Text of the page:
Most companies attempt to understand and counter direct competition. The best do likewise with indirect competition. (Alternatives that customers can choose instead of buying from your firm; even though the product or service acquired may not be identical, it uses the same “budget” money to do so). I was reminded of this today in reading an article about Samsung and San Jose.
Apparently the City of San Jose has recognized that Austin is a direct competitor for Silicon Valley companies (the fact that it has been for 30 years may say more about the blind-eye one can have even to direct competitors), and is responding strongly to an attempt by that city’s (which I called home for two years a long time ago) attempt to lure Samsung away. (Not sure lure away is even correct: there are 350 Samsung employees in Silicon Valley and 2,500 in Austin.) Anyway, San Jose, like many competitors often do, seems to have reached the “enough is enough” point and has put together a $7M incentive plan to keep Samsung in San Jose. Seems like it will work, but what about the indirect competition?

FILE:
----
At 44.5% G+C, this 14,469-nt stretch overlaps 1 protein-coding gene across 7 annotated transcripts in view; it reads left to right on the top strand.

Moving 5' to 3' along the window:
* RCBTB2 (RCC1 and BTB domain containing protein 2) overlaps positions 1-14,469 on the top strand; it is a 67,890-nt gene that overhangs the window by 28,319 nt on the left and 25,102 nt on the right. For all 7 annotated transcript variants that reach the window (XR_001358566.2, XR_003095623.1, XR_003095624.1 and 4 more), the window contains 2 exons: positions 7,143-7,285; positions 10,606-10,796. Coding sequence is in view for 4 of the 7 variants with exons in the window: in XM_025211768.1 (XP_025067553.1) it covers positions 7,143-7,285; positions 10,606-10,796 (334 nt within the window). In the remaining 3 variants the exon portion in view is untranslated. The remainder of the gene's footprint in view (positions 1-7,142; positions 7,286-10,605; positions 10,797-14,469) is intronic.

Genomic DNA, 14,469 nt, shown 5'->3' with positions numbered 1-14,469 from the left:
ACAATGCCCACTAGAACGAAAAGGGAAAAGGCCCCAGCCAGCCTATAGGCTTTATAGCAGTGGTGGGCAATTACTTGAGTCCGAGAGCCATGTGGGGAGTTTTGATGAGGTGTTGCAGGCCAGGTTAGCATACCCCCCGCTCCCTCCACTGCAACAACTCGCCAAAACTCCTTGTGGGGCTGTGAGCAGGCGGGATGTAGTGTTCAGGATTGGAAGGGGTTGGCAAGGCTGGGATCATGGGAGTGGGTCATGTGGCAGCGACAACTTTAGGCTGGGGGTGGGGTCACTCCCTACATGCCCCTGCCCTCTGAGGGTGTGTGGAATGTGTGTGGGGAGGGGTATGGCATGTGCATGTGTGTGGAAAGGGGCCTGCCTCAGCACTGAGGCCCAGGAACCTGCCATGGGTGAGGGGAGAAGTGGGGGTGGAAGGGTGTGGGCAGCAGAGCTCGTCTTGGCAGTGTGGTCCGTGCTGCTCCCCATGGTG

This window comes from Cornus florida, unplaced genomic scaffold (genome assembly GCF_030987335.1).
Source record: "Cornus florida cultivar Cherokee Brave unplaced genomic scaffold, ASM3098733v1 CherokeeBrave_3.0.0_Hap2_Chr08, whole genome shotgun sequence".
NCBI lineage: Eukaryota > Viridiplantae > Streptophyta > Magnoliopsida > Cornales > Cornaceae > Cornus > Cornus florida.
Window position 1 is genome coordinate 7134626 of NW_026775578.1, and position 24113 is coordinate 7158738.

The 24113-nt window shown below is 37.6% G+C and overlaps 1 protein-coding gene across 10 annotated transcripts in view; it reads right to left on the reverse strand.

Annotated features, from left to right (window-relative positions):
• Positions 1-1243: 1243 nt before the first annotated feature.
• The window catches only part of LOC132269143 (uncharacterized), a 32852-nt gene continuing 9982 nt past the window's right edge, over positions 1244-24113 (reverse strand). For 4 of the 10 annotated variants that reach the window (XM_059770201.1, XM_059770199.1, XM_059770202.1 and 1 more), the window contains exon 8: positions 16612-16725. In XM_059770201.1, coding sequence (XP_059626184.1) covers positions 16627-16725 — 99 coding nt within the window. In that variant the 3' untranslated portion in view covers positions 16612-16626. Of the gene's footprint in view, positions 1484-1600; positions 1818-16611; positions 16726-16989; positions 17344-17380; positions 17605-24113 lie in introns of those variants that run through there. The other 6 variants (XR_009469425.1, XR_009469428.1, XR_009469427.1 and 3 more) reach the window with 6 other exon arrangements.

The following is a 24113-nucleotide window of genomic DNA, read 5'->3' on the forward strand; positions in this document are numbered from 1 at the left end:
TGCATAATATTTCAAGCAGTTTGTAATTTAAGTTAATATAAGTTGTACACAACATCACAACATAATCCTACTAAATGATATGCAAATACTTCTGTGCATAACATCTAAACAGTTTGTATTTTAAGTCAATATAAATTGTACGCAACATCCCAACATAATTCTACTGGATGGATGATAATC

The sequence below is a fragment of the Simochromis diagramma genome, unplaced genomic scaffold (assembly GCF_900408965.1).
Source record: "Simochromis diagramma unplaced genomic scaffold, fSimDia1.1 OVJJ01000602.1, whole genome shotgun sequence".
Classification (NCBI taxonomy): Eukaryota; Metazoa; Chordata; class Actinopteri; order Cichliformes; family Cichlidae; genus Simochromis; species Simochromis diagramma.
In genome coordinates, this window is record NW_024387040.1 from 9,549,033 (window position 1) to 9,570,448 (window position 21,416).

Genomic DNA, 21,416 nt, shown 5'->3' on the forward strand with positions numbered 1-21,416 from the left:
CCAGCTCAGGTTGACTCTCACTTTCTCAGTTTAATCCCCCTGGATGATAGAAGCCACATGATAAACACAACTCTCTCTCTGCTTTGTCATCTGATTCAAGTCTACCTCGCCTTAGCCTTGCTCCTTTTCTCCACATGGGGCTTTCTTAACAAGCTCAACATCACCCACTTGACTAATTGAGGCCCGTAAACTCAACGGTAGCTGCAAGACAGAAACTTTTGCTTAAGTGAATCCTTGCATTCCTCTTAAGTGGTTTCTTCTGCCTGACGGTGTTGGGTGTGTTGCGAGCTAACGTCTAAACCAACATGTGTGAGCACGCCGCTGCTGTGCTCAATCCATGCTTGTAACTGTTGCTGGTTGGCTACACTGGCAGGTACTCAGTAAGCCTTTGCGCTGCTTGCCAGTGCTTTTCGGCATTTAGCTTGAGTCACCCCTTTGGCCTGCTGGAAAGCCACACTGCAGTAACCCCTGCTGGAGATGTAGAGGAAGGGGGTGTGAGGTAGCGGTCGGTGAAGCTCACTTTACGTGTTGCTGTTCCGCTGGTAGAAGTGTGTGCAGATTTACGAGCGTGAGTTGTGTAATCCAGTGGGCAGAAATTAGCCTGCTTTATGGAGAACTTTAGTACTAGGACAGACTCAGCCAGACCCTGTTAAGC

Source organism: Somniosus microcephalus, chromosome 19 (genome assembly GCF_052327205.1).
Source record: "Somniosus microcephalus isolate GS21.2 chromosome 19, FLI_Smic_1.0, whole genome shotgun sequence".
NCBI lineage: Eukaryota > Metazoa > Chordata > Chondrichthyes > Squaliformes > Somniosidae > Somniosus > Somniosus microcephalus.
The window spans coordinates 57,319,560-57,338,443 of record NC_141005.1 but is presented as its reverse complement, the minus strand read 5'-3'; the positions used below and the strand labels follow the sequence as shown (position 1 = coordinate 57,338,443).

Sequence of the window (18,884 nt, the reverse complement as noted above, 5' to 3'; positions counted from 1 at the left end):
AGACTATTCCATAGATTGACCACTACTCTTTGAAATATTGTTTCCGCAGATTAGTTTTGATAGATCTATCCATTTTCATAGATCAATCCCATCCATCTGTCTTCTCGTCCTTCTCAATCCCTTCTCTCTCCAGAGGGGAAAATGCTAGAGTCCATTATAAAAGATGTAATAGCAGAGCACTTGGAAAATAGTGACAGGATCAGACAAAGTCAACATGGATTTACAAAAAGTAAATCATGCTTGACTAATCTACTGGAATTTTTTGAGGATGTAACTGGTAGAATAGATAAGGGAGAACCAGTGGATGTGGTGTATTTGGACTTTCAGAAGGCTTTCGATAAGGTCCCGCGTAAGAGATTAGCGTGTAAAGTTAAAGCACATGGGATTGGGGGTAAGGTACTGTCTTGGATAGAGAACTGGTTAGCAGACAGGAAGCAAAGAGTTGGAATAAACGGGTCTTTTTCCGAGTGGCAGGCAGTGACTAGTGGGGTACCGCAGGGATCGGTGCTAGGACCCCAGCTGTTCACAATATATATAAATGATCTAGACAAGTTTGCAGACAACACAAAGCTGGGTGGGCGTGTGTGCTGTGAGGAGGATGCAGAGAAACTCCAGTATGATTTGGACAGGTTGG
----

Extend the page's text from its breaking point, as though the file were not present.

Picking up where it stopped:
This scenario is public and made the paper. However, every day companies leave Silicon Valley and California in general because taxes and business climates are not attractive. While some companies expand (Facebook and LinkedIn to name two), more are leaving for Nevada, Texas and other areas. These indirect competitors are stealing California’s “customers” and the State refuses to deal with it. If it is worth $7M to save Samsung, how many other companies could the State save by revamping its approach to business?
Is your company so focused on direct competitors, or so smug in your position, that indirect competitors are stealing customers from you while you look at macro-data and miss the real picture?